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Doctors demand free school meals to help tackle obesity crisis

By Victoria O'Hara

A free school meal scheme should be extended across Northern Ireland to include thousands more children in a bid to tackle the obesity crisis, leading doctors have said.

The British Medical Association (BMA) have recommended that all children up to the age of seven should get a healthy lunch and benefit from fruit and vegetable schemes, similar to those in England.

Currently only children whose parents receive certain benefits can get school meals free of charge here.

But as part of a major report, 'Food for Thought', the BMA says all children up to P3 should be included. It added that the extension of the provision of free school meals be "universal rather than based on entitlement". A regional fruit and vegetable scheme does not exist in Northern Ireland.

The idea was part of a range of hard-hitting recommendations in the report to address the serious problems of diet-related ill-health.

It comes amid shocking research showing that 25% of children aged 2-10 in Northern Ireland are classed as overweight and obese - a figure that has not changed since 2005-6.

Dr Paul Darragh, a member of the BMA's Board of Science, said doctors are increasingly concerned about the impact of poor diet on patients' health.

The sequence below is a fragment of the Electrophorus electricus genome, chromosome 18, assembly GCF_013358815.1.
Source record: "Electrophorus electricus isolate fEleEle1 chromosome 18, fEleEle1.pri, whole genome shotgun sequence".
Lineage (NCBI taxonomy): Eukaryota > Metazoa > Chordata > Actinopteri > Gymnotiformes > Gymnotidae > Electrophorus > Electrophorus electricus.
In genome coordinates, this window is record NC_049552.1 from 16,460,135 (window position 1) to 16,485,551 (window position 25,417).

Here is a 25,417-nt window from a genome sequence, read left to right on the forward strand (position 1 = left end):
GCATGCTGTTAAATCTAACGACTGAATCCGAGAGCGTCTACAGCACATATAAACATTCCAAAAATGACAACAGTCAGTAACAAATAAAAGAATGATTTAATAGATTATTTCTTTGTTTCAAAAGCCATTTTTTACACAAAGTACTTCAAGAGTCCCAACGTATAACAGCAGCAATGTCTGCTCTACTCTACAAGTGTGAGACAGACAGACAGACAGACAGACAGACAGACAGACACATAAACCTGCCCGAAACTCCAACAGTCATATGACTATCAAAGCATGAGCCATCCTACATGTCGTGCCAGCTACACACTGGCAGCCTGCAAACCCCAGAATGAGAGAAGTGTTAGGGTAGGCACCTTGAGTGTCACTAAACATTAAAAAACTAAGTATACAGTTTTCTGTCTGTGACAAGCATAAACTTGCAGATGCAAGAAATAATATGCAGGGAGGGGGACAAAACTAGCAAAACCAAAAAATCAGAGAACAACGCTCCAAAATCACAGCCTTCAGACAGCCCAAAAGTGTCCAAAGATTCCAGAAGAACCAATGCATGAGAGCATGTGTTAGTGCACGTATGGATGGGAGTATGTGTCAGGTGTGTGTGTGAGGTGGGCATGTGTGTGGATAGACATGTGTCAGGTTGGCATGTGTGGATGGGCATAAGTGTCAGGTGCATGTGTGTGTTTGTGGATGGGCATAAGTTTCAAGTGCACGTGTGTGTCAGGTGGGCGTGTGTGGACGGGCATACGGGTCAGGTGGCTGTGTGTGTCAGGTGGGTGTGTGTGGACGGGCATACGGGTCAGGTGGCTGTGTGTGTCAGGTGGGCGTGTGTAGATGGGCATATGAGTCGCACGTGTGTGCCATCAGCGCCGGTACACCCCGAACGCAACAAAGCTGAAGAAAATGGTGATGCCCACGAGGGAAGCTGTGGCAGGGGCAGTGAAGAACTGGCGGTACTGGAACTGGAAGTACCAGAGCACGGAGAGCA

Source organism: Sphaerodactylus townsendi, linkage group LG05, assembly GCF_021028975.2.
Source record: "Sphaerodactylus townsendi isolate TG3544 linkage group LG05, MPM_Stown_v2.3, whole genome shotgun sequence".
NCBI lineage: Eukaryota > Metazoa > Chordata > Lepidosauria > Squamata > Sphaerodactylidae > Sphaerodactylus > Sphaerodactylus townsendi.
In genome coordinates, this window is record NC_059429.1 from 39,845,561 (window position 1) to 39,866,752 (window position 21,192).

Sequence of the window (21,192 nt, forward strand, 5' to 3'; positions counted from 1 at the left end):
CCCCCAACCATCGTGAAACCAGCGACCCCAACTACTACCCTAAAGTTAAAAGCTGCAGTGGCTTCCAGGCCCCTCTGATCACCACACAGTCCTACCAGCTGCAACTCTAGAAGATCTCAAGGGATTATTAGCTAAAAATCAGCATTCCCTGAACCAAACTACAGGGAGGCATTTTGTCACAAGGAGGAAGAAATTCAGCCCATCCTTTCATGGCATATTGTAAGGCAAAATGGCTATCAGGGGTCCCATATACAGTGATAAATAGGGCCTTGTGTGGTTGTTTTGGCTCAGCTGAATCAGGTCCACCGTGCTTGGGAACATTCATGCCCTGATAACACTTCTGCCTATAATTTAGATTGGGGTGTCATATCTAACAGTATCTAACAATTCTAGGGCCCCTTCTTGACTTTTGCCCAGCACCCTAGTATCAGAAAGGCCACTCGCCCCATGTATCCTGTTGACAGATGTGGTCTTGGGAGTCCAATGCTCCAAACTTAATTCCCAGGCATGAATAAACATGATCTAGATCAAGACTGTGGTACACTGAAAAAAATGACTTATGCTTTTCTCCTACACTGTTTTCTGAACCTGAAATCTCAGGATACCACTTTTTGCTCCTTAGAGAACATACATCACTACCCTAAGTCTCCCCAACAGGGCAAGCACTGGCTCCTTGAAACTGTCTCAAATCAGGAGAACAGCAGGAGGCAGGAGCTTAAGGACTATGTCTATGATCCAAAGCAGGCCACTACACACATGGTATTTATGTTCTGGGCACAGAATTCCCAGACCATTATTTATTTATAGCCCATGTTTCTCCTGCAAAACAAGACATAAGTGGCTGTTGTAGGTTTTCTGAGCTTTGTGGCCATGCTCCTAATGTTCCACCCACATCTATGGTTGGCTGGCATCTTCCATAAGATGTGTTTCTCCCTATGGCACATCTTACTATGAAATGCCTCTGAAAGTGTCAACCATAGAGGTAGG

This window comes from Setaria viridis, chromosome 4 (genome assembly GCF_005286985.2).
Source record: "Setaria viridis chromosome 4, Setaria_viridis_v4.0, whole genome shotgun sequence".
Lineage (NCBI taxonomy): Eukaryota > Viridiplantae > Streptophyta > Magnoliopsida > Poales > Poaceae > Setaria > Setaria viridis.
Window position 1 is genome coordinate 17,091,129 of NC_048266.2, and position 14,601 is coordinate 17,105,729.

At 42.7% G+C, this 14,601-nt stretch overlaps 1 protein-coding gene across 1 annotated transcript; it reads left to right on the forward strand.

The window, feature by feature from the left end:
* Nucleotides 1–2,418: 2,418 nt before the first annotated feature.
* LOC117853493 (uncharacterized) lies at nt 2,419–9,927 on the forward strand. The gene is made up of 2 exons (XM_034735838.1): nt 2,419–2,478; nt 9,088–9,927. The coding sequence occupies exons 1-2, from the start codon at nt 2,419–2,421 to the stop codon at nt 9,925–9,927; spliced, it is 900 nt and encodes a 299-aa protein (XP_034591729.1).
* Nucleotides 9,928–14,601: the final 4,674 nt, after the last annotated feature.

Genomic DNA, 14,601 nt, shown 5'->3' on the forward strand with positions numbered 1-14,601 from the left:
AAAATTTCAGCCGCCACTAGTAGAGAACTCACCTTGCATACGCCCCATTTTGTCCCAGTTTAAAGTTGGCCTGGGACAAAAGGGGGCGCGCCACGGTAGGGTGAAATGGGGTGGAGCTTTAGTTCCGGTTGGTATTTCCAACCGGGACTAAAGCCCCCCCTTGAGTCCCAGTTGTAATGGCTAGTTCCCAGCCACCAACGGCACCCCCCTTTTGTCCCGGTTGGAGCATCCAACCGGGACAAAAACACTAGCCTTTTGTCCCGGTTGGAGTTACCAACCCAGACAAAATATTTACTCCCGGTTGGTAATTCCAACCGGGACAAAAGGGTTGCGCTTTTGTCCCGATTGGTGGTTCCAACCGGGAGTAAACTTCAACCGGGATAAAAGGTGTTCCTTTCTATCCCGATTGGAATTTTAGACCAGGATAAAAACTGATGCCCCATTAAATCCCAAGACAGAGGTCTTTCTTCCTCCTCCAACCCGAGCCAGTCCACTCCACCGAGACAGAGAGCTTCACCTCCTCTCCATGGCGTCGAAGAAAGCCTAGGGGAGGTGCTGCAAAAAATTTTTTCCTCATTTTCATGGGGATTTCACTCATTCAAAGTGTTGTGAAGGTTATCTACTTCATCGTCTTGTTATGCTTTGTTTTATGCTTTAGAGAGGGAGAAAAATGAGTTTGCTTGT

The Northern Ireland doctor said the health problems linked to obesity are not only a significant cause of ill-health and premature death, but a considerable drain on NHS resources.

"It is critical that healthy eating patterns are established when people are young and we believe that providing a healthy meal to children every day will help establish those patterns," he said.

Mr Darragh added: "Evidence suggests that universal provision of free school meals is beneficial towards this."

Recent research showed that 67% of children here were not eating their five-a-day.

"Young children in England already benefit from a daily fruit and veg scheme, getting a piece of fresh fruit or a portion of vegetables every day, and we would like to see a similar scheme introduced here, ideally with all primary school children benefiting from it," Mr Darragh said.

In England fruit and vegetables are delivered to schools three times a week to ensure freshness and include a choice of bananas, apples, pears, carrots, tomatoes and easy-peel citrus fruits.

The BMA report also criticised "short-lived, mass-media public health campaigns" used in the UK aimed at promoting healthier diets. They said a new, all-inclusive approach, involving agencies, schools, and government was needed.

"While these can increase knowledge and awareness, they have been found to be ineffective in changing behaviour", the report said.

It added that despite "a whole-school approach" starting to gain momentum in the UK, there is a need for its wider implementation.

The BMA also recommends that the price of fruit and vegetables should be subsidised through a "sugar tax", to encourage healthier dietary habits.

Belfast Telegraph


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